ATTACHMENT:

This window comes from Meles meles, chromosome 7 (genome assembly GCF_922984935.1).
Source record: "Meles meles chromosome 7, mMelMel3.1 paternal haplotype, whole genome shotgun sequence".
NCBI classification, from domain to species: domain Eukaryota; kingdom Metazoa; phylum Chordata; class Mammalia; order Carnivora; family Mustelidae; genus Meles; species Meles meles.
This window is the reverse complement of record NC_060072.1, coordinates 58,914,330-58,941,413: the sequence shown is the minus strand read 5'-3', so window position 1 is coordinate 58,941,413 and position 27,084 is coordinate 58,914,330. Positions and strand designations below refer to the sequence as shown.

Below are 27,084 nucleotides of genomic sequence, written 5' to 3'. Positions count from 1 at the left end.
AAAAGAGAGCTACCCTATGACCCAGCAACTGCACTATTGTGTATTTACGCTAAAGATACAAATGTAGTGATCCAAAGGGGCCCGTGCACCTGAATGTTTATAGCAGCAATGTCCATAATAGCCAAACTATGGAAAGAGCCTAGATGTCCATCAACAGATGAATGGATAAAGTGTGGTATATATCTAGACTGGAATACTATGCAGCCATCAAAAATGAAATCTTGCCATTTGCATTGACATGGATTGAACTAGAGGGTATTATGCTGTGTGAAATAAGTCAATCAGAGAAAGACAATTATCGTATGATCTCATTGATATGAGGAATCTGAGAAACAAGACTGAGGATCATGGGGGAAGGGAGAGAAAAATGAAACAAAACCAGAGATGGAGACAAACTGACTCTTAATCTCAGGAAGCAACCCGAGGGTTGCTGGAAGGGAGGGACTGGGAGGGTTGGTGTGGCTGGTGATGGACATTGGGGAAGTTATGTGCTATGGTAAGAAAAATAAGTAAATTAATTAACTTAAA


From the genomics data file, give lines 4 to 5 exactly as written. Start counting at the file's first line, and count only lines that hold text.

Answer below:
This window is the reverse complement of record NC_060072.1, coordinates 58,914,330-58,941,413: the sequence shown is the minus strand read 5'-3', so window position 1 is coordinate 58,941,413 and position 27,084 is coordinate 58,914,330. Positions and strand designations below refer to the sequence as shown.

Below are 27,084 nucleotides of genomic sequence, written 5' to 3'. Positions count from 1 at the left end.